Posts Tagged sexual abuse of minors
In February 2019, Pope Francis invited the presidents of every episcopal conference to the Vatican for a Meeting on the Protection of Minors in the Church to address the issue of the sexual abuse of minors by members of the clergy. A similar meeting focusing on the region of Central and Eastern Europe will take place in Warsaw from September 19-22. In this article, Fr Federico Lombardi puts this regional meeting into the context of the Church journey thus far —
“The Church must confront the challenges present in today’s world, the most fundamental being the faith and the proclamation of the God of Jesus Christ, with all the grandiose cultural and anthropological transformations present. There are also specific challenges, however, that profoundly influence the life of the Church and its evangelizing mission. One of the most critical challenges that has emerged in the last few decades, is that of the sexual abuse of minors by members of the clergy. This has undermined the Church’s credibility and, therefore, its authority and its capacity of proclaiming the Gospel credibly. It has cast the shadow of inconsistency and insincerity over the Church as an institution, and on the entire community of the Church as a whole. This is indeed extremely serious.
“Over time and with experience, beginning with the sexual abuse of minors – which is the most serious – we have learned to broaden the perspective to include various aspects. Thus, today, we often speak of abuse suffered by ‘vulnerable’ persons. And we know the abuses sustained are not only sexual, but also abuse of power and conscience, as Pope Francis has often stated.”
By Father Federico Lombardi, S.J., Vatican News — Read more …
Members of Vatican abuse commission question Francis’ inaction in Chile / National Catholic Reporter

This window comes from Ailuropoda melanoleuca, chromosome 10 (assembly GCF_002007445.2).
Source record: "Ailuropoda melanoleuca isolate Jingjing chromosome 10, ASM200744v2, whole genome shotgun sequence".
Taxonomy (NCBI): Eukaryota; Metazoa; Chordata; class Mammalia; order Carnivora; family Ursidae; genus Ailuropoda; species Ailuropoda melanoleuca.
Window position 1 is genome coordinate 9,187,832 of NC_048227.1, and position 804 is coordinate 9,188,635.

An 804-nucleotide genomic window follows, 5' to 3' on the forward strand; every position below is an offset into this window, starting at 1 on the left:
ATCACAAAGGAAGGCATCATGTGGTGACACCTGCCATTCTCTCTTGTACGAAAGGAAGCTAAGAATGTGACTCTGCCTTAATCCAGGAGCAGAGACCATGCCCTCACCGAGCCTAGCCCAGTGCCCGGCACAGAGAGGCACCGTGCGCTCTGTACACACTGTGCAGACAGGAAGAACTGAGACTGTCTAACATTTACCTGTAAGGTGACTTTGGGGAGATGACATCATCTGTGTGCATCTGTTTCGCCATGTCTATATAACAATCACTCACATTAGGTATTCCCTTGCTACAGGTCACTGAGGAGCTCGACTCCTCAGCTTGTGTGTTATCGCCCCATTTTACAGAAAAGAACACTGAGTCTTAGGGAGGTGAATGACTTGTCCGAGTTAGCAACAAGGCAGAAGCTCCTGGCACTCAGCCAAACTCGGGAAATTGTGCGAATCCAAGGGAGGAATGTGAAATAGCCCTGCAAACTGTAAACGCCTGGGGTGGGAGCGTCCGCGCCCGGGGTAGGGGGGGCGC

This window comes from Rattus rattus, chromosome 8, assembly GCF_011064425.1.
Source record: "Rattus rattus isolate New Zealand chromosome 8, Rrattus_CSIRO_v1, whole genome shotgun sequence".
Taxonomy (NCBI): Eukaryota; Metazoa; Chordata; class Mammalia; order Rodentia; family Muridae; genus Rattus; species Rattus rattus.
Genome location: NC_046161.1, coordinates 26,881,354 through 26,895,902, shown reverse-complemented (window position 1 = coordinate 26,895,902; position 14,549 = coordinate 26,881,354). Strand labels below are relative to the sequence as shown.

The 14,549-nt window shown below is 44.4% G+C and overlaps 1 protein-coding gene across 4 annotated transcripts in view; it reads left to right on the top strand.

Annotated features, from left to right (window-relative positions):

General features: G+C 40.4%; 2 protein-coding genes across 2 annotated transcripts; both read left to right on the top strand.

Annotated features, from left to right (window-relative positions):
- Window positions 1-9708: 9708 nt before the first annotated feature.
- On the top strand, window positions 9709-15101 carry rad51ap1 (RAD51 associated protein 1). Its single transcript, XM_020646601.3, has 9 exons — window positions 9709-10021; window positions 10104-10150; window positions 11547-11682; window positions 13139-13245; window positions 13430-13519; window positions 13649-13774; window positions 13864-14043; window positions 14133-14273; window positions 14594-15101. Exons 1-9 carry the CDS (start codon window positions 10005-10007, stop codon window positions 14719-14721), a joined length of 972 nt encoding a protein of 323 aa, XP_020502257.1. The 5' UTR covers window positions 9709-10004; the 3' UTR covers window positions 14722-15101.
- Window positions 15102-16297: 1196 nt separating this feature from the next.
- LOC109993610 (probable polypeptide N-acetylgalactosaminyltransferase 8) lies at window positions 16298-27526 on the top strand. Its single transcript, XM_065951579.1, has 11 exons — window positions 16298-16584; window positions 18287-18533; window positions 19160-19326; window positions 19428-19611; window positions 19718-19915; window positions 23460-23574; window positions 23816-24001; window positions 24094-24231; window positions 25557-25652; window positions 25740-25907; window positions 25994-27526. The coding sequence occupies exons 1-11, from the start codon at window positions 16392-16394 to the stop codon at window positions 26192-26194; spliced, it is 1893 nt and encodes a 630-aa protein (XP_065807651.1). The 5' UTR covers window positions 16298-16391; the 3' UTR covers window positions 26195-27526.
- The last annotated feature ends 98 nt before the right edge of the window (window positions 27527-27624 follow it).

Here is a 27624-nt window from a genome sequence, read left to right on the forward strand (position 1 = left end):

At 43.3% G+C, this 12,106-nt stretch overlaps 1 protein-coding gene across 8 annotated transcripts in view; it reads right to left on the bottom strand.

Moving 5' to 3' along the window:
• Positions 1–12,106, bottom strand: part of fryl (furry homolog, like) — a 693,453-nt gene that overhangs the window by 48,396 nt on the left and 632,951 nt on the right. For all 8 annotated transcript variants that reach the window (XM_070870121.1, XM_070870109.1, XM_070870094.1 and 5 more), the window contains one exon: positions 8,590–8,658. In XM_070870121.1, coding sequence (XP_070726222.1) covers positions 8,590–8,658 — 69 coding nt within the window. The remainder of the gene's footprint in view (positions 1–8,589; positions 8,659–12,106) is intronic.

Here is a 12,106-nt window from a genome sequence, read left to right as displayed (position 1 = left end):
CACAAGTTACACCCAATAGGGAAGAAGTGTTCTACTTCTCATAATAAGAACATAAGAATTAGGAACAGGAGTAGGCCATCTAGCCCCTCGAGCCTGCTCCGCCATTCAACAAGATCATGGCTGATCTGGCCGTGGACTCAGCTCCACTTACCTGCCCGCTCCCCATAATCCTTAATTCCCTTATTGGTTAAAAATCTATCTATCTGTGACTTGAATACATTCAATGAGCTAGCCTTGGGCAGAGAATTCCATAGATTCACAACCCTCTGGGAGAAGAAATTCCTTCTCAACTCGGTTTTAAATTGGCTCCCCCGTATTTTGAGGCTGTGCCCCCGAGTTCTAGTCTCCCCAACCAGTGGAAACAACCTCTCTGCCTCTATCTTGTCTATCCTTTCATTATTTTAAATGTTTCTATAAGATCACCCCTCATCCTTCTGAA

Two members of the new Vatican commission advising Pope Francis on clergy sexual abuse (Peter Saunders, United Kingdom, and Marie Collins, Ireland, both clergy sexual abuse survivors) say they are both concerned and surprised at the pope’s decision to appoint a bishop in Chile who is accused of covering up abuse, even witnessing it while he was a priest.
Speaking in brief NCR interviews Thursday in personal capacities, the commission members also said some in their group are considering traveling to Rome to speak to the pope face-to-face on the matter.
Bishop Juan Barros Madrid was installed Saturday as head of the diocese of Osorno, Chile, amid protests in the cathedral. Chilean survivors accuse Barros of covering up abuse by Fr. Fernando Karadima, a once-renowned spiritual leader and key Chilean church figure who was found guilty by the Vatican in 2011 of sexually abusing minors, when Barros was a priest.
By Joshua J. McElwee, National Catholic Reporter — Click here to read the rest of this story.
Marie Collins of the Pontifical Commission for the Protection of Minors, who is quoted in this story, will be the featured speaker at the VOTF 2015 National Assembly in Hartford, Connecticut, on April 18.